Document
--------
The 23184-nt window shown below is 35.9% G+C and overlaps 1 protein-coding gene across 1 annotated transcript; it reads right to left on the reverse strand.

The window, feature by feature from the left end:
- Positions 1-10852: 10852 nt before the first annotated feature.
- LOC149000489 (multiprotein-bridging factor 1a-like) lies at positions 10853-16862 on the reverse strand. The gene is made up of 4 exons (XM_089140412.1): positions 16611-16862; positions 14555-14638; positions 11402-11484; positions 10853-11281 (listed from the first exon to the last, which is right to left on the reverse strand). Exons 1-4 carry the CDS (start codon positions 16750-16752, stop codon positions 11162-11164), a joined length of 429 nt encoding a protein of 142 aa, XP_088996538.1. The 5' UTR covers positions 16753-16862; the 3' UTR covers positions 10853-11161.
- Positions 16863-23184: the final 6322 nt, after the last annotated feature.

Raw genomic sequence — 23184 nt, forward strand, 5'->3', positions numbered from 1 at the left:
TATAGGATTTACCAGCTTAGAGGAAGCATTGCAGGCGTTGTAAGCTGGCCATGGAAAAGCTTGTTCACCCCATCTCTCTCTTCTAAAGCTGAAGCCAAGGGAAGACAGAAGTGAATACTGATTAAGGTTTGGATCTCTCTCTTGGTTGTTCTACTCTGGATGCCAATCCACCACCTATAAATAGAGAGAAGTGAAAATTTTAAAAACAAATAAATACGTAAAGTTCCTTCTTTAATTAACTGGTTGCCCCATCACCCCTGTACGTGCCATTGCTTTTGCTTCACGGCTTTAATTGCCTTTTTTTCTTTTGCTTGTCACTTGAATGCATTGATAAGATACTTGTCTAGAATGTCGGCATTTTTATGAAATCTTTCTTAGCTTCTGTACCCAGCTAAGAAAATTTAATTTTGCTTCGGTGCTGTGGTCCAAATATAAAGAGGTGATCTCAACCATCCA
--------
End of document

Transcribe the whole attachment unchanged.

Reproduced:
The 23184-nt window shown below is 35.9% G+C and overlaps 1 protein-coding gene across 1 annotated transcript; it reads right to left on the reverse strand.

The window, feature by feature from the left end:
- Positions 1-10852: 10852 nt before the first annotated feature.
- LOC149000489 (multiprotein-bridging factor 1a-like) lies at positions 10853-16862 on the reverse strand. The gene is made up of 4 exons (XM_089140412.1): positions 16611-16862; positions 14555-14638; positions 11402-11484; positions 10853-11281 (listed from the first exon to the last, which is right to left on the reverse strand). Exons 1-4 carry the CDS (start codon positions 16750-16752, stop codon positions 11162-11164), a joined length of 429 nt encoding a protein of 142 aa, XP_088996538.1. The 5' UTR covers positions 16753-16862; the 3' UTR covers positions 10853-11161.
- Positions 16863-23184: the final 6322 nt, after the last annotated feature.

Raw genomic sequence — 23184 nt, forward strand, 5'->3', positions numbered from 1 at the left:
TATAGGATTTACCAGCTTAGAGGAAGCATTGCAGGCGTTGTAAGCTGGCCATGGAAAAGCTTGTTCACCCCATCTCTCTCTTCTAAAGCTGAAGCCAAGGGAAGACAGAAGTGAATACTGATTAAGGTTTGGATCTCTCTCTTGGTTGTTCTACTCTGGATGCCAATCCACCACCTATAAATAGAGAGAAGTGAAAATTTTAAAAACAAATAAATACGTAAAGTTCCTTCTTTAATTAACTGGTTGCCCCATCACCCCTGTACGTGCCATTGCTTTTGCTTCACGGCTTTAATTGCCTTTTTTTCTTTTGCTTGTCACTTGAATGCATTGATAAGATACTTGTCTAGAATGTCGGCATTTTTATGAAATCTTTCTTAGCTTCTGTACCCAGCTAAGAAAATTTAATTTTGCTTCGGTGCTGTGGTCCAAATATAAAGAGGTGATCTCAACCATCCA